• FIG. 5 is a flow diagram of method steps for operating a communications system, according to an embodiment of the present invention. The method 500 includes establishing a connection between a receiver and a display device (510). The receiver includes a first wireless transceiver, a video output, and an audio output. An exemplary receiver is illustrated as receiver 110 in FIG. 1 in which the video and audio outputs can be combined as an HDMI connector or kept separate in the form of component RCA video/audio outputs. In some embodiments, as described in relation to FIG. 1, the receiver provides for two-way communications. However, since the dominant operation of the receiver is receiving video content from the transmitter 120, the nomenclature of “receiver” is used to describe this component of the communications system. An example of a display device is a television. Establishing the connection between the receiver and the display device may take the form of connecting the two devices using one or more cables, for example, an HDMI cable.
  • The method 500 also includes establishing a connection between a transmitter and a computer (512). The transmitter includes a second wireless transceiver and a memory. An exemplary transmitter is transmitter 120 with USB connector 122 (i.e., a USB dongle) illustrated in FIG. 1. The transmitter is operable to operate in a first mode and a second mode. In some embodiments, as discussed in relation to FIG. 1, the transmitter provides for two-way communications. However, since the dominant operation of the transmitter is transmitting video content to the receiver 110, the nomenclature of “transmitter” is used to describe this component of the communications system.
  • The transmitter initially operates in a first mode associated with a mass storage device. Thus, when the transmitter is connected to the computer, for example, by plugging the USB connector of the transmitter into a USB port on the computer, the transmitter appears or is registered as a mass storage device in the operating system. In some embodiments, software stored on the memory of the transmitter can be uploaded and installed on the computer while the transmitter is operating in the first mode (514). This feature of the transmitter enables for distribution of desired software for use in conjunction with embodiments of the invention.
  • The method 500 also includes an optional process of modifying a state of the transmitter (516) from a first state to a second state. In the second state, the second wireless transceiver is activated and the mass storage device characteristics of the transmitter are turned off. This can be considered as dismounting or ejecting the mass storage device from the computer. Although the transmitter is not physically disconnected from the computer, the transmitter ceases to appear as a mass storage device in the operating system of the computer. This “ejection” operation is similar to ejecting a mass storage device through operating system commands, at which point the mass storage device ceases to be listed as an available disk. In alternative embodiments, the transmitter continues to be displayed as a mass storage device.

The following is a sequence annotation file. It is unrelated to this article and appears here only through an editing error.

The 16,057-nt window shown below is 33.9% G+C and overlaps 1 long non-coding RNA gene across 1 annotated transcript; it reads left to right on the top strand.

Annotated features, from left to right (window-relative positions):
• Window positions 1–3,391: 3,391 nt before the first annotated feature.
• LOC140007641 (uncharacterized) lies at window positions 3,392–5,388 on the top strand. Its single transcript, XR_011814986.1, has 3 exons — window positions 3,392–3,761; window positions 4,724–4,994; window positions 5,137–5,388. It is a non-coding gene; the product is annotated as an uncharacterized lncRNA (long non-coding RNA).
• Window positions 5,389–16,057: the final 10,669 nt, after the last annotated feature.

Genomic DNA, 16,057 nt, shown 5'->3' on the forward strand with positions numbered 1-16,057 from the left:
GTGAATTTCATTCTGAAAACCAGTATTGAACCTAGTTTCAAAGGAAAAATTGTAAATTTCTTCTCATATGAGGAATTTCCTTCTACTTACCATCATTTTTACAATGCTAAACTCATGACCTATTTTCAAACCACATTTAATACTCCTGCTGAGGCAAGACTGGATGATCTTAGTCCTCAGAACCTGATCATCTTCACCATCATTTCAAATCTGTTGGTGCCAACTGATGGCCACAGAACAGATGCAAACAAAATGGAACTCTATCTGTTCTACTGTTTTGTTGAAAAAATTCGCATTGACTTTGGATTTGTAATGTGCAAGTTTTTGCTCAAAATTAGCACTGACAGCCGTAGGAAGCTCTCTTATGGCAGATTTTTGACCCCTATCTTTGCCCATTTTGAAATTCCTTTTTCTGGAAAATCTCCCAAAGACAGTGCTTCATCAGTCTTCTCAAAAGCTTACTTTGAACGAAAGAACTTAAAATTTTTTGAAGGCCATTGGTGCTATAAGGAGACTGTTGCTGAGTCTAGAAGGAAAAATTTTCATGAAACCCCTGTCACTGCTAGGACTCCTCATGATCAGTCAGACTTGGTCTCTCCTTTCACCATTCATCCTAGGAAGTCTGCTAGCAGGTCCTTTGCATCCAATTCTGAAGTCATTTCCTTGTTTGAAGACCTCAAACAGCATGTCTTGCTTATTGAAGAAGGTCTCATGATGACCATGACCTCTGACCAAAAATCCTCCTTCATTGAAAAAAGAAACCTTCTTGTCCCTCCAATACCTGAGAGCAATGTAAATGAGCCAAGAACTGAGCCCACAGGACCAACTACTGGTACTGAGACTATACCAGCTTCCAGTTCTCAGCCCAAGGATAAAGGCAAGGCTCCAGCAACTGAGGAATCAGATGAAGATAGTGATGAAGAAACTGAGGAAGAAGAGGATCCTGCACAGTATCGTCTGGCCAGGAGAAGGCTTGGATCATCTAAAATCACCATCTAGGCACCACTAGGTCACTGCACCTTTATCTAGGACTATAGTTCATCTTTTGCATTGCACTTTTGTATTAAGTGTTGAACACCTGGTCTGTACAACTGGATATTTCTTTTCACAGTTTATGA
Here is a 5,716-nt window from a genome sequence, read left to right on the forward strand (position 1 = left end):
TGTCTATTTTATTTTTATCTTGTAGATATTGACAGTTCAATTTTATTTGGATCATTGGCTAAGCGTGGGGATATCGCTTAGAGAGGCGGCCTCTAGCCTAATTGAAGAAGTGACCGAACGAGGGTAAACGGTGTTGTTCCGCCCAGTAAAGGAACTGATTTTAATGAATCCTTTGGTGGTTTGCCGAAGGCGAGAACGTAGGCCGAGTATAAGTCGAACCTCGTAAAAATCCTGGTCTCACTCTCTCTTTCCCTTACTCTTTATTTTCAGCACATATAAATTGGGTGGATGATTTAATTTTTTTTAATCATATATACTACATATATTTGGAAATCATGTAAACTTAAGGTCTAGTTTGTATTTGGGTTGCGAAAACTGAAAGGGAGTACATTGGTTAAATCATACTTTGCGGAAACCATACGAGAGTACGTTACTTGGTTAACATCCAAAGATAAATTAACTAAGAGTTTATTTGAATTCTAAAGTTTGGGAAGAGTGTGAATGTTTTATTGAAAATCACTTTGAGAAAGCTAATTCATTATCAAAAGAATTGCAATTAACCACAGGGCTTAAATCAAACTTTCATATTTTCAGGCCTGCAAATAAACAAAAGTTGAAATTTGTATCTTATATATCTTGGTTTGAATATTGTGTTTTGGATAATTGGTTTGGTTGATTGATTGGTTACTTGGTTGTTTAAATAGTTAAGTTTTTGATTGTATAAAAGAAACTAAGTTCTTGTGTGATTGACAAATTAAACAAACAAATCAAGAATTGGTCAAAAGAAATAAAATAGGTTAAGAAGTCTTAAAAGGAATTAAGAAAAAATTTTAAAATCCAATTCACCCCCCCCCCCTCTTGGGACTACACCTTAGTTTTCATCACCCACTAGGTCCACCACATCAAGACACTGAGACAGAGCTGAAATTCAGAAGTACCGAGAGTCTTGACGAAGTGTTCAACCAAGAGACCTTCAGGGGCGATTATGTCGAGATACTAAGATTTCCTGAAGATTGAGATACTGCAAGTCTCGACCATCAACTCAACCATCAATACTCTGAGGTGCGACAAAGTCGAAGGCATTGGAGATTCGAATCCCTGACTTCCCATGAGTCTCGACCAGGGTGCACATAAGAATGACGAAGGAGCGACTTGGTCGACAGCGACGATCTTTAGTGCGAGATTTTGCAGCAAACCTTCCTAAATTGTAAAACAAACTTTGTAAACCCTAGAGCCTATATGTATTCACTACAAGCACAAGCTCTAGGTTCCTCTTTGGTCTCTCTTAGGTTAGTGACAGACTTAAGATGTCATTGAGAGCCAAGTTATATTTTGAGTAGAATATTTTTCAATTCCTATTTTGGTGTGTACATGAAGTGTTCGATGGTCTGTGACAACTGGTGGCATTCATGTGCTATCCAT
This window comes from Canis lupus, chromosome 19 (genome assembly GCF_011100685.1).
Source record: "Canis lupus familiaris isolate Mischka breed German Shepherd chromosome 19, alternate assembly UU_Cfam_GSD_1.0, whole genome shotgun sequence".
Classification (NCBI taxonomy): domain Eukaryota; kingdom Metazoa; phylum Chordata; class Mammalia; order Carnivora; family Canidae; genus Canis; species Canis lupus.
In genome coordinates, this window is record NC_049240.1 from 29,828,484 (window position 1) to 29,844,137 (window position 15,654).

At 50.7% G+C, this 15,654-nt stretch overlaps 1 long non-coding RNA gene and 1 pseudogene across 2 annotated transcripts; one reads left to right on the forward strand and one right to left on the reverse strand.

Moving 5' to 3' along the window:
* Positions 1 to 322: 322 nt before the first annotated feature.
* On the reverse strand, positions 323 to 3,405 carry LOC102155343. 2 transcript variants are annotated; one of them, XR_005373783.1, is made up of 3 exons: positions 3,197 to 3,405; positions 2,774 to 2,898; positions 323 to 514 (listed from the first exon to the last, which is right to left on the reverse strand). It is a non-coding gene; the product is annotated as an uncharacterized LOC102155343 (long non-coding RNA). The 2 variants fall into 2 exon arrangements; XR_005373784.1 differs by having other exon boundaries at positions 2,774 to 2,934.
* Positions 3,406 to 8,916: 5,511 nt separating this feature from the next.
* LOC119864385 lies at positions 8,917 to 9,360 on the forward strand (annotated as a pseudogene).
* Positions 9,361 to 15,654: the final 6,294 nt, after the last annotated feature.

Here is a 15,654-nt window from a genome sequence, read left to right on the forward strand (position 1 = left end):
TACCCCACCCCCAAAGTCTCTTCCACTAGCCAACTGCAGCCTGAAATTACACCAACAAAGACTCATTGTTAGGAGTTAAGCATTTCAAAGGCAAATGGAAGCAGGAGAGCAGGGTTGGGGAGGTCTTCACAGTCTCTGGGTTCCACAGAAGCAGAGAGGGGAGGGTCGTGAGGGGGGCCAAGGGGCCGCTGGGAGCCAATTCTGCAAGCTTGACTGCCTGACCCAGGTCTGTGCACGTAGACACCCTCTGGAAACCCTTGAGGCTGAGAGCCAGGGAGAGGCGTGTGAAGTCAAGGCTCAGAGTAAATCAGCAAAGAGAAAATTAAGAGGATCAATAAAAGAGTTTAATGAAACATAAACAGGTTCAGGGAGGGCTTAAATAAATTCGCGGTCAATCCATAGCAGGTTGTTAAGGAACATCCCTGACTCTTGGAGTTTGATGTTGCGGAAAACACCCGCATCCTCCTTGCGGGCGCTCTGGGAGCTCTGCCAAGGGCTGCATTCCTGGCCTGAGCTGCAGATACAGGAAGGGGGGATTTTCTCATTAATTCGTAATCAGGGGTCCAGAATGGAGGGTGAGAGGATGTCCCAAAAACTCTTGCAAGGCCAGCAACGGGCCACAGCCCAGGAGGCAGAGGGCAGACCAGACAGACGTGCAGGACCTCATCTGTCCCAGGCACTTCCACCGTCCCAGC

• The method further includes transmitting the video content from the transmitter to the receiver while operating in the second mode (518). The second mode of operation continues while the transmitter is connected to the computer. The video content can be displayed on the display device (520) as an optional process.
  • As illustrated in FIG. 1, a remote control 130 is provided in some embodiments of the present invention. In these embodiments, the method 500 can include transmitting one or more control signals from the remote control to the receiver. In turn, the one or more control signals, some subset of the control signals, or additional control signals based on the one or more control signals, can be transmitted from the receiver to the transmitter. Thus, user control over software executing on the receiver or executing on the computer can be provided by use of the remote control. In alternative embodiments, the software application executing on the computer may be configured to allow the user to control the transmitter and/or receiver from the computer. For example, the user may cause a video to be displayed on the display device coupled to the receiver, which is in communication with the transmitter, by selecting the video from the software application executing on the computer.
  • It should be appreciated that the specific steps illustrated in FIG. 5 provide a particular method of transmitting video content according to an embodiment of the present invention. Other sequences of steps may also be performed according to alternative embodiments. For example, alternative embodiments of the present invention may perform the steps outlined above in a different order. Moreover, the individual steps illustrated in FIG. 5 may include multiple sub-steps that may be performed in various sequences as appropriate to the individual step. Furthermore, steps may be added or removed depending on the particular applications. One of ordinary skill in the art would recognize many variations, modifications, and alternatives.
  • Accessing Content
  • FIG. 6 is a flow diagram of method steps for accessing content via a receiver, according to an embodiment of the present invention. Persons skilled in the art will understand that, even though the method 600 is described in conjunction with the systems of FIGS. 1-4, any system configured to perform the steps of the method 600 illustrated in FIG. 6, in any order, is within the scope of the invention.